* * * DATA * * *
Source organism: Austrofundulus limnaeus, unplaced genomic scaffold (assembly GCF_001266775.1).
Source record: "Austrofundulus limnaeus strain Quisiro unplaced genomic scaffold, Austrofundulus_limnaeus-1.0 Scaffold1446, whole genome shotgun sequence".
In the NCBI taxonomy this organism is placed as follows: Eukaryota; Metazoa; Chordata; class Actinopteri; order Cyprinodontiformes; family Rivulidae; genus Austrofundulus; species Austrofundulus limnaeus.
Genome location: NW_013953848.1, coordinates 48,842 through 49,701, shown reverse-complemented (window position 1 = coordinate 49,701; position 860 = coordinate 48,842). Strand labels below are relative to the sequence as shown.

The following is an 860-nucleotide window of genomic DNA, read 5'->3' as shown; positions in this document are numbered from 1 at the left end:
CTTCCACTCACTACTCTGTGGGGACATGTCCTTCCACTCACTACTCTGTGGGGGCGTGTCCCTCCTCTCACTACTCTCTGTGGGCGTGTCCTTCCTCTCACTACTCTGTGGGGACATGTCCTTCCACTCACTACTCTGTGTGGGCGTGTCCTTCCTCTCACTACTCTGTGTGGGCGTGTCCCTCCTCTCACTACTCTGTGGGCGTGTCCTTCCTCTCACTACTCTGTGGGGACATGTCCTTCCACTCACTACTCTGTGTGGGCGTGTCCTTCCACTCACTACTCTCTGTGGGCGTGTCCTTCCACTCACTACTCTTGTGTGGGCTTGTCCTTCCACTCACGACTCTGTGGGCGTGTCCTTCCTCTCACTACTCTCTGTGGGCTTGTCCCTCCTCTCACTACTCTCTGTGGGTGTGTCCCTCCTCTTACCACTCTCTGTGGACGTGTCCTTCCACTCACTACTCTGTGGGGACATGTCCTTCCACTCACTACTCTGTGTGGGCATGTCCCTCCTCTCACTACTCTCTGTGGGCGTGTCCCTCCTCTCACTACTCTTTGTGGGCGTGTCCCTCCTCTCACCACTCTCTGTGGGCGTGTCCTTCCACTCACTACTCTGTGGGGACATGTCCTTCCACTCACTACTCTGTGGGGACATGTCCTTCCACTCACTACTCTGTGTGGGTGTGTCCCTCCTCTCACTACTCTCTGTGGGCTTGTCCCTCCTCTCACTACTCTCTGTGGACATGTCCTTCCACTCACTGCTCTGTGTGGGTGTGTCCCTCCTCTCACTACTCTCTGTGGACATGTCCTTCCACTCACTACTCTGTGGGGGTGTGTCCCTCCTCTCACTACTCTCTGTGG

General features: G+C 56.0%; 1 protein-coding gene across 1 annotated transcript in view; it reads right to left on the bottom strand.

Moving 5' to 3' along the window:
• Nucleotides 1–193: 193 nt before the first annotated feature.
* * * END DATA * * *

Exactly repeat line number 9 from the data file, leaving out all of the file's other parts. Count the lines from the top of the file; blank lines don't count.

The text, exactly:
• Nucleotides 1–193: 193 nt before the first annotated feature.